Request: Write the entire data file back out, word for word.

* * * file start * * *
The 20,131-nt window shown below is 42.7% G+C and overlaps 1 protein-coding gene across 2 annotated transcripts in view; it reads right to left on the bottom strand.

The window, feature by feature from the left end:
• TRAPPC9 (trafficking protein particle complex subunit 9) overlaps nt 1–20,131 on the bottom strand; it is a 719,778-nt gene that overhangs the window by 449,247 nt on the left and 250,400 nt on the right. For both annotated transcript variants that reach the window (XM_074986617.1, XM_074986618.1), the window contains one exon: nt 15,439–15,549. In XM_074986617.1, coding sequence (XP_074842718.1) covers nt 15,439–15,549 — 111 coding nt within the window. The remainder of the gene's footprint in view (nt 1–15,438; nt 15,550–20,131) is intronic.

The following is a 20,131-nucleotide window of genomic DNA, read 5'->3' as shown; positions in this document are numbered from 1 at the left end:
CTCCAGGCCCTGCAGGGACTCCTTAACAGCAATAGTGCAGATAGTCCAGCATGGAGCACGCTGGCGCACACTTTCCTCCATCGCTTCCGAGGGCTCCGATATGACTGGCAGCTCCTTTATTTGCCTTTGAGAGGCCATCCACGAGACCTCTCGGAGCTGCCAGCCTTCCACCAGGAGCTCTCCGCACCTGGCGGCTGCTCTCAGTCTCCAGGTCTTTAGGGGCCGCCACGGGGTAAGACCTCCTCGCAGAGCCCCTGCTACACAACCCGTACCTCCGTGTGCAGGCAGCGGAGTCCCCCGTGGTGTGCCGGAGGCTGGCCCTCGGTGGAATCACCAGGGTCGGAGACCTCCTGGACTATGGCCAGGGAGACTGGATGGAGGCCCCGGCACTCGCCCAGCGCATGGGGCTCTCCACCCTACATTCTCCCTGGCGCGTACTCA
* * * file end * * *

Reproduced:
The 20,131-nt window shown below is 42.7% G+C and overlaps 1 protein-coding gene across 2 annotated transcripts in view; it reads right to left on the bottom strand.

The window, feature by feature from the left end:
• TRAPPC9 (trafficking protein particle complex subunit 9) overlaps nt 1–20,131 on the bottom strand; it is a 719,778-nt gene that overhangs the window by 449,247 nt on the left and 250,400 nt on the right. For both annotated transcript variants that reach the window (XM_074986617.1, XM_074986618.1), the window contains one exon: nt 15,439–15,549. In XM_074986617.1, coding sequence (XP_074842718.1) covers nt 15,439–15,549 — 111 coding nt within the window. The remainder of the gene's footprint in view (nt 1–15,438; nt 15,550–20,131) is intronic.

The following is a 20,131-nucleotide window of genomic DNA, read 5'->3' as shown; positions in this document are numbered from 1 at the left end:
CTCCAGGCCCTGCAGGGACTCCTTAACAGCAATAGTGCAGATAGTCCAGCATGGAGCACGCTGGCGCACACTTTCCTCCATCGCTTCCGAGGGCTCCGATATGACTGGCAGCTCCTTTATTTGCCTTTGAGAGGCCATCCACGAGACCTCTCGGAGCTGCCAGCCTTCCACCAGGAGCTCTCCGCACCTGGCGGCTGCTCTCAGTCTCCAGGTCTTTAGGGGCCGCCACGGGGTAAGACCTCCTCGCAGAGCCCCTGCTACACAACCCGTACCTCCGTGTGCAGGCAGCGGAGTCCCCCGTGGTGTGCCGGAGGCTGGCCCTCGGTGGAATCACCAGGGTCGGAGACCTCCTGGACTATGGCCAGGGAGACTGGATGGAGGCCCCGGCACTCGCCCAGCGCATGGGGCTCTCCACCCTACATTCTCCCTGGCGCGTACTCA